Stephan S. Meyer
Professor, Departments of Astronomy and Astrophysics, Physics; Enrico Fermi Institute; and the College

Education: Ph.D., Princeton, 1979

Phone: (773) 702-0097
Location: LASR 209
Email: meyeroddjob.uchicago.edu

Affiliations: Kavli Institute for Cosmological Physics

Research
Experimental astrophysics, infrared astrophysics, observational cosmology
Publications: ADS | arXiv

Research Fields:
The research in Meyers group centers on the investigation of the observables left by the early Universe. Principle among these is the Cosmic Microwave Background Radiation (CMBR) anisotropy and polarization. Meyer is a member of with the Wilkinson Microwave Anisotropy Probe (WMAP) satellite team. The group is developing new detector technology for future cosmological experiments. The detectors, Frequency Selective Bolometers (FSB) are designed to provide optimal use of telescope focal planes with a multi-spectral filled focal pane array. Future projects using this technology are the SPEED camera to be used on the Heinrich Hertz Telescope (HHT), a balloon-borne instrument to measure fluctuations in the Cosmic Infrared Background (EDGE), and a balloon-borne polarization sensitive instrument to study the sub-mm polarized emission from high-galactic latitude dust (TPX). EDGE is designed to measure the galaxy density fluctuations on scales above 50 Mpc using large-scale fluctuations in the Cosmic Infrared Background (CIB). Using the sub-mm color of the CIB fluctuations a low-resolution 3-D map of the large-scale structure of galaxies can be made. TPX is designed to provide a large scale survey of high-galactic latitude polarized dust emission to learn about the properties and environment of the galactic dust and also to understand the polarized dust foreground contamination for CMBR experiements. A second future project is the development of the South Pole Telescope and a large-format bolometer array instrument designed to map polarization of significant sections of the southern sky at mm and sub-mm wavelengths on angular scales from several arcminutes to 1/2 degree.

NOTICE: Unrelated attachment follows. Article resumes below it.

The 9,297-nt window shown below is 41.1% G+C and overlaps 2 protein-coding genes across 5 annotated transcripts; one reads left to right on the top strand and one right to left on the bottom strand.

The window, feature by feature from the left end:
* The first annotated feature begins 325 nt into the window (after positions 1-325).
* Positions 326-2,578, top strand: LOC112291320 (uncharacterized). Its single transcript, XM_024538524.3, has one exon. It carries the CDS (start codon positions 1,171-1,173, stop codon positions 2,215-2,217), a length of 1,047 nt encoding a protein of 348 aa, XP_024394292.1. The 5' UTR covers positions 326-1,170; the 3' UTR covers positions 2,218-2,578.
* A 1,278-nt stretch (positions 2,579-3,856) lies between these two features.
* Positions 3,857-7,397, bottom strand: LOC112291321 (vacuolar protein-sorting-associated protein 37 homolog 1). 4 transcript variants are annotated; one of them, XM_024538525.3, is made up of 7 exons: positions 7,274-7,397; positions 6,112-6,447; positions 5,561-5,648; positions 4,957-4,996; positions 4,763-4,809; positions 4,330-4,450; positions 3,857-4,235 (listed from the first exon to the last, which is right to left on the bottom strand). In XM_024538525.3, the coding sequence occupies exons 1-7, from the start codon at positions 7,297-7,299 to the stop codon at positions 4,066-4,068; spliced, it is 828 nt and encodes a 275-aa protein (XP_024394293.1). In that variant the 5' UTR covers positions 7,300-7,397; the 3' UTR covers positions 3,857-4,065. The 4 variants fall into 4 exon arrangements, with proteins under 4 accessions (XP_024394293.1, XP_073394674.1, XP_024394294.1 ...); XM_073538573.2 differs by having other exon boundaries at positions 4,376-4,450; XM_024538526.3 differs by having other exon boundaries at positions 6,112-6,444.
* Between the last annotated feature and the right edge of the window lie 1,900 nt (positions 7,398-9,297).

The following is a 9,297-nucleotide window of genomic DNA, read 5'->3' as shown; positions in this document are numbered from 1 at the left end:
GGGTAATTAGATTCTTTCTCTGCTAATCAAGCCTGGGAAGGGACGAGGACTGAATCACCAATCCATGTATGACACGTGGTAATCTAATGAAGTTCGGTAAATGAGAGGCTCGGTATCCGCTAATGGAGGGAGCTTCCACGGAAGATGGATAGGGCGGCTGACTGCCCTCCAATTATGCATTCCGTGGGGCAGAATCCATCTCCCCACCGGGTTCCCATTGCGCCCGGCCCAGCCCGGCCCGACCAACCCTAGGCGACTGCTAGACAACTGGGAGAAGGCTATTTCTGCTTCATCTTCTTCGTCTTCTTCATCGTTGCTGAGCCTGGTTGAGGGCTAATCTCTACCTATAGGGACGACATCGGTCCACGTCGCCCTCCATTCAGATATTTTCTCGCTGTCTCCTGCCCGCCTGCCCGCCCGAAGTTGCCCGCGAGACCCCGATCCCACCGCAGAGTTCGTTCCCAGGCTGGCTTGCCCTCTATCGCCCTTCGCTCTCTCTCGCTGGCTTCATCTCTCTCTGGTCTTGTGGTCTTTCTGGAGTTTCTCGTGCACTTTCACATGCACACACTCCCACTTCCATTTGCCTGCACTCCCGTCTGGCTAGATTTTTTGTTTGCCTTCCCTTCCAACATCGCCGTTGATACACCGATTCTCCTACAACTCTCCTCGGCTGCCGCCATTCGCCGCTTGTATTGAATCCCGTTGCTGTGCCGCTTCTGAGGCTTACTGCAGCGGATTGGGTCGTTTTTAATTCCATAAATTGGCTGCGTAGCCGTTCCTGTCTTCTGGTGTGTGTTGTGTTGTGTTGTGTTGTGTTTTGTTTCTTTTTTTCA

Scientific Projects

Graduate Students

Past Graduate Students: Sarah M. Hansen (2008); Alexey B. Goldin (1999)

Teaching Courses
Past courses:
  • [PHSC 11900] Stellar Astronomy and Astrophysics: 2011 - 2012 (Winter)
  • [PHSC 12000] Origin of the Universe and How We Know: 2013 - 2014 (Winter, Spring); 2009 - 2010 (Winter); 2007 - 2008 (Spring)

Department Committees

Past Department Committees: